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Civilians May Have Been Killed By Airstrikes In Iraq And Syria

There is “credible” evidence British airstrikes against the Islamic State group have killed civilians in Iraq and Syria, the US military has said.

The Ministry of Defence has continued to deny American reports that some RAF airstrikes against IS have harmed civilians.

The RAF has deployed 4,409 bombs and missiles in the five-year war with IS. The MoD’s approach to identifying civilian casualties has been described as “not fit for purpose”.

Airwars, a group which has been monitoring the bombing campaign and its impact on civilians, has obtained details of 11 airstrikes carried out by European nations in which at least 40 civilians were killed. The UK has admitted the RAF was involved in three of the strikes but still insists no civilians were killed.

One of the incidents involving the RAF was investigated in 2018 after a whistleblower inside the US-led anti-IS coalition reported civilian deaths. The coalition now confirms two civilians were killed.

The MoD claims it has killed 3,964 IS fighters and injured 298.

But so far it has accepted responsibility for just one civilian casualty – and none in the heavily-bombed cities of Raqqa and Mosul, where thousands of civilians are believed to have died.

Airwars has documented reports of nearly 30,000 civilian deaths across Iraq and Syria since 2014. So far the coalition has accepted responsibility for 1,300, the vast majority killed as a result of US airstrikes.

Chris Woods, the director of Airwars, said: “The fact that the coalition has determined these three RAF strikes to be credible events is very significant.”
The US-led coalition against IS has relied heavily on aerial footage to assess whether civilians have been killed in airstrikes. That footage is not always conclusive. Aerial reconnaissance cannot, for example, identify when civilians may be hiding in a building or be buried by rubble.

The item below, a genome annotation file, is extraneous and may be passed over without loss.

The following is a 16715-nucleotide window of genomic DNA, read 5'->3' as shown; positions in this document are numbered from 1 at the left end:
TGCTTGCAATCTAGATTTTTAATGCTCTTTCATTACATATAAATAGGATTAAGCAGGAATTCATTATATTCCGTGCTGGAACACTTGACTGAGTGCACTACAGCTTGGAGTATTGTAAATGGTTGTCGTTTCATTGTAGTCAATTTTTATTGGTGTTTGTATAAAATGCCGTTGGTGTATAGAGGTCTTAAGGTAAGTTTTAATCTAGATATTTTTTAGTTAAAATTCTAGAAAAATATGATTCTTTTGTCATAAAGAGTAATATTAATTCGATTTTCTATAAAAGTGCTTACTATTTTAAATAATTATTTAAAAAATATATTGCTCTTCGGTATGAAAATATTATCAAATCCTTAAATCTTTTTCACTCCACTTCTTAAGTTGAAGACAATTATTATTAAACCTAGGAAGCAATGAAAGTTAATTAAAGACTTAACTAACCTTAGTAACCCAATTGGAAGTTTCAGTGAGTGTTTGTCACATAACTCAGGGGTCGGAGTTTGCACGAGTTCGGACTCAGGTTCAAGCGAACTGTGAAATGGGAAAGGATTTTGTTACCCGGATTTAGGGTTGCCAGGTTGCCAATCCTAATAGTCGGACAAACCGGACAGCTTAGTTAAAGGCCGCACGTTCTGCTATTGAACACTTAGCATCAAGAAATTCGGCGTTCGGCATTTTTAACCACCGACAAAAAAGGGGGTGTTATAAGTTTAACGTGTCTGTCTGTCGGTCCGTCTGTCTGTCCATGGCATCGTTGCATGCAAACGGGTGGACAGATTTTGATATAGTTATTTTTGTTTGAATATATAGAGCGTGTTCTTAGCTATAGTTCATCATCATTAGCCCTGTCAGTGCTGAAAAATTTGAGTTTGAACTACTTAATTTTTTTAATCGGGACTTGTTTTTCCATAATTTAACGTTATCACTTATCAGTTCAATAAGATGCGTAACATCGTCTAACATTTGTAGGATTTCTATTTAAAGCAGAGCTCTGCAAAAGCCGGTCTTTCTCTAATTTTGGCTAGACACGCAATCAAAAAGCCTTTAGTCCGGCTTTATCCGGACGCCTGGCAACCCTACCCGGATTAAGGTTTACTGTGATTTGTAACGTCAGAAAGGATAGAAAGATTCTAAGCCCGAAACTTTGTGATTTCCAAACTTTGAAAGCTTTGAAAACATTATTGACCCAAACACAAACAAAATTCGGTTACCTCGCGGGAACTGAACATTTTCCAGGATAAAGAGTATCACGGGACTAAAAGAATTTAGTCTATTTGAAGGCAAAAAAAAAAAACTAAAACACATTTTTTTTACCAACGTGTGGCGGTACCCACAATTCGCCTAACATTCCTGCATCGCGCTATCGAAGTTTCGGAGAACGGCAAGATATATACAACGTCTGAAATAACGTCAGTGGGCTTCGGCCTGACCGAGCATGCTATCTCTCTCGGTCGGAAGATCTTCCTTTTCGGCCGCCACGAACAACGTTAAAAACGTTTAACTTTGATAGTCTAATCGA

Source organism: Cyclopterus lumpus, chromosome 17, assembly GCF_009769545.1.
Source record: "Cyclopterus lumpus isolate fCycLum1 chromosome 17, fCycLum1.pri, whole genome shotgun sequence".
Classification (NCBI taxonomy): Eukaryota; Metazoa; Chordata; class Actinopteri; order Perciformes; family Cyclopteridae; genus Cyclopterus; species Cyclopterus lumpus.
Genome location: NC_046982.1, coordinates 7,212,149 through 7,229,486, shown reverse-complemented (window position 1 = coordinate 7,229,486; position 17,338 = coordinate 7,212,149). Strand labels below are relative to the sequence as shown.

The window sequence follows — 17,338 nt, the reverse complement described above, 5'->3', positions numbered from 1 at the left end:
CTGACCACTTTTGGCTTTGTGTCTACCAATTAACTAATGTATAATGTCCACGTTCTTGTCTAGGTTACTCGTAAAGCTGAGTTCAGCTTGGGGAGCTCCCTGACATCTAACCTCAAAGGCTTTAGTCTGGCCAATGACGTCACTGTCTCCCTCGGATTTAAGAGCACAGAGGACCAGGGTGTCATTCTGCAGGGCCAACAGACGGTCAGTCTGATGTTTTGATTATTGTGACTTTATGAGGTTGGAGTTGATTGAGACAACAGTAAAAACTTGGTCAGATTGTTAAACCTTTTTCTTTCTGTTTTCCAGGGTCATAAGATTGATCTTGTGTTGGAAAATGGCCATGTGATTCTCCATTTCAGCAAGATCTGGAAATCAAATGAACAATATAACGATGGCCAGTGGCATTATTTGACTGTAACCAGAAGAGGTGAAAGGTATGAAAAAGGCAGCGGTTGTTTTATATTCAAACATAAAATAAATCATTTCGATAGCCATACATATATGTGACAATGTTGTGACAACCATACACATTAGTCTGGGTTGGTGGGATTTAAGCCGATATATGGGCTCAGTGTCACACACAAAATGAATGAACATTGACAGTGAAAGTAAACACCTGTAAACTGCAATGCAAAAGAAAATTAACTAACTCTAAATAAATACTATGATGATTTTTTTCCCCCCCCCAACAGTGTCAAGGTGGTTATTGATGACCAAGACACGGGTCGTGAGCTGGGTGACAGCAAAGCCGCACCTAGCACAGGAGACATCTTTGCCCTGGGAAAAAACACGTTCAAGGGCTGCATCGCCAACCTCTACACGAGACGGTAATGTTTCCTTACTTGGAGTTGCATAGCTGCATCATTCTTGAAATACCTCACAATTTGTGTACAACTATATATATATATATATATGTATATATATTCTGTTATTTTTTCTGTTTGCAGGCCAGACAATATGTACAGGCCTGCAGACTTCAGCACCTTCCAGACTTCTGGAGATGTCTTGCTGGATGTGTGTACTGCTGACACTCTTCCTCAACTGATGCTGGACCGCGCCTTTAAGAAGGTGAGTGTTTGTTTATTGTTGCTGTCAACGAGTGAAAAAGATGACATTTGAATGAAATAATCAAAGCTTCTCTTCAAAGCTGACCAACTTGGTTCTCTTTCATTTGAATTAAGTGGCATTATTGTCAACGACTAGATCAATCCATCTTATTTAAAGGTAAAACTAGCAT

Coalition members said they had made their assessments on a “balance of probabilities”. But Airwars said the MoD has set the burden of proof so high that it is “effectively impossible for the UK military to admit any civilian casualties, even when their closest military ally believes the opposite”. A number have confirmed the UK, along with other coalition partners, had been alerted or “flagged” incidents in which airstrikes may have led to civilian harm.

On each occasion the RAF concluded there was no such evidence. But one senior US officer said the RAF was “looking for certainty” of allegations of civilian harm, often when there was none. The MoD has not visited a single site in Iraq or Syria to investigate allegations of civilian casualties from the ground.

In a statement the MoD said it examined all evidence available, but has “seen nothing that indicates civilian casualties were caused”. “We always seek to minimise the risk of civilian casualties through our rigorous targeting process, but that risk can never be removed entirely, particularly given the ruthless and inhumane behaviour of the adversary, including the deliberate use of human shields,” the statement said.

Justin Bronk, a research fellow specialising in combat airpower at the Royal United Services Institute, said for the MoD “the absence of evidence has been represented as being evidence of absence of civilian casualties”. He believes that early on in the bombing campaign, British rules of engagement – agreed by ministers – led to an unrealistic expectation of zero civilian casualties.

Airwars is now calling for a major overhaul in the way the MoD tracks civilian casualties to bring it in line with Pentagon policies.

Unlike the UK, the US military has a team of specialist military personnel who track and investigate allegations of civilian casualties. The Pentagon is also required by Congress to publish details of any civilian deaths caused by US military action. The Chilcot Report into the Iraq war, published in 2016, called on the government to do more to accurately track civilian casualties. It concluded that after the invasion in 2003 “the government’s consideration of the issue of Iraqi civilian casualties was driven by its concern to rebut accusations that coalition forces were responsible for the deaths of large numbers of civilians, and to sustain domestic support for operations in Iraq”.

In the fight against IS the RAF have been instrumental in defeating a brutal enemy. But there is little evidence that it has improved the way it tracks potential civilian harm.

Chris Woods, from Airwars, said: “We’re frustrated both by the MoD’s poor understanding of the real impact of its airstrikes on civilian populations and and apparent lack of interest to fix this serious problem.”